Heading back to smaller maps we have Sharqi Peninsula. This beach-front town has both sides fight for a commercial area this time around, as apposed to the usual residential. The offensive team starts just a grenade’s throw from the defenders, for intense close-quarters combat. Attackers must advance uphill to meet defending players head on. From the top of the hill, it’s down to a construction yard, with various floors and set pieces to use as makeshift cover. The final obstacle is a radio tower. This multi-floored objective is perfect for defense, as machine gunners and riflemen have several places to set up, so taking the building will be a challenge. What sets this map apart from other urban settings is that it isn’t as flat. There are many hills and floors over generally curvy terrain.

Last but certainly not least is my personal favorite: Wake Island. This little piece of the Pacific Ocean has returned in a much larger and war-torn version than before, setting a much darker tone than previous installments. Players on both sides will be fighting for control of the U shaped landmass, with attackers starting from the sandy tips of the island, capturing various small villages along their way to the center. The final objective is the defender’s airfield, as taking this base will deny them any air support. Like Gulf of Oman, both sides will have various aircraft to use in the fight of air superiority.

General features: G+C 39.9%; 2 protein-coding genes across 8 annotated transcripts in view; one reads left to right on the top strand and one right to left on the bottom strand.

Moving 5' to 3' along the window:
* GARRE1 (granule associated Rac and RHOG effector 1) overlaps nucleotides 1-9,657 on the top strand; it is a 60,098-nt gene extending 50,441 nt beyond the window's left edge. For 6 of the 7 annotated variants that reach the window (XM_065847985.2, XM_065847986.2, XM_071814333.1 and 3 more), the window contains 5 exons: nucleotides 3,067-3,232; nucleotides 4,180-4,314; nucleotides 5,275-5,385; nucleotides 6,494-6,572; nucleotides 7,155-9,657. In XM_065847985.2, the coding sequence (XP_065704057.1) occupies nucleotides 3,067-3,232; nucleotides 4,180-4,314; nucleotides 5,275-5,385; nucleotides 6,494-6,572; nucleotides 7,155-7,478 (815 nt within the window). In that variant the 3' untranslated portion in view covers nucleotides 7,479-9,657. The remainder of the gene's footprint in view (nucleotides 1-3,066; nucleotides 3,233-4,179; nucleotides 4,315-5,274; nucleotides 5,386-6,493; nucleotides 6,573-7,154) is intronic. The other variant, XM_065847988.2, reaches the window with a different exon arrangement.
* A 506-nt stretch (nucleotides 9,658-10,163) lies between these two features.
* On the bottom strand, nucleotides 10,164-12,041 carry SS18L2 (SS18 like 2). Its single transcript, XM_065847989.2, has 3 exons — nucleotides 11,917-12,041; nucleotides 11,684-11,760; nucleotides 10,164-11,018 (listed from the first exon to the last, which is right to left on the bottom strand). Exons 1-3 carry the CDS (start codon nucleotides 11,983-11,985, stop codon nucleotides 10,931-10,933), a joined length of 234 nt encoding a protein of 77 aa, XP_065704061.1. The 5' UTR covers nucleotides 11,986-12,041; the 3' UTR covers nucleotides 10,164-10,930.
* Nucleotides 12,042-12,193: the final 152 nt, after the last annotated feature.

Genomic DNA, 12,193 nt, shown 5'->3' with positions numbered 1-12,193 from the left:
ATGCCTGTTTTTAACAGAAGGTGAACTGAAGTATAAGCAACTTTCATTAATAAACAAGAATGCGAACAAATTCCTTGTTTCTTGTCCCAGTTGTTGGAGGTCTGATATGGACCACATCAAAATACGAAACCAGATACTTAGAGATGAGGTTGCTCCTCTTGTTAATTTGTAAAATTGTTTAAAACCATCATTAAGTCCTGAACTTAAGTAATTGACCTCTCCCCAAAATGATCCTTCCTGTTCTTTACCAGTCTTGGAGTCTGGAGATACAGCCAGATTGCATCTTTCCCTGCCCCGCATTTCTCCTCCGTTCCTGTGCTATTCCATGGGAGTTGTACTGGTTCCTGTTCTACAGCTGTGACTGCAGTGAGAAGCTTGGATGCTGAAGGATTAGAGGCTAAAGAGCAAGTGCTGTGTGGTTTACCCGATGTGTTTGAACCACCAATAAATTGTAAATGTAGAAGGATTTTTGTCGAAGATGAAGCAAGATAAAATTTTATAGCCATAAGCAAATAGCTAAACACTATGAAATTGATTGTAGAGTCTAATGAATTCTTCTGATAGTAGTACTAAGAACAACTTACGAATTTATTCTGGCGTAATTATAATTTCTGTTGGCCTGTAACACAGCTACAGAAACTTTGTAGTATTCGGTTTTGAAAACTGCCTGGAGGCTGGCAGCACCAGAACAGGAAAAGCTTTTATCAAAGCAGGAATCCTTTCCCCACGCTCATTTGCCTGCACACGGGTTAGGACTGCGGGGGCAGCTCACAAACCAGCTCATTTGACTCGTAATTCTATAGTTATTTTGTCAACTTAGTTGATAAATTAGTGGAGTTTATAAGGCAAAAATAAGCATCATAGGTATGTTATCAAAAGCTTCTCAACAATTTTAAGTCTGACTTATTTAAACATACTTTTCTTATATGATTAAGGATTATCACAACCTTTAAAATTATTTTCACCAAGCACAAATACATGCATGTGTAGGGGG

These four maps aren’t the only things brought by this expansion pack, oh no. Included are several vehicles and weapons from Battlefield 2, such as the F-35 vertical take off jet, the FAMAS assault rifle, and the L96 sniper rifle. Each class has two new weapons, with two more all-class guns, making a total of ten shiny fresh tools of the trade.

These weapons are not available right away however, as they need to be unlocked via a new mechanic: assignments. To complete these tasks players must reach certain goals, such as arming charges, getting headshots, or reviving teammates. Each class has two assignments, with two more obtainable by any class, and each one completed rewards a new weapon. These tasks are delivered in tiers, with five tier one assignments, each of which unlock their two versions upon completion. The assignment system is a very good idea, which brings a lot of fun trying to complete. I’d like to see more of these in later expansions and releases.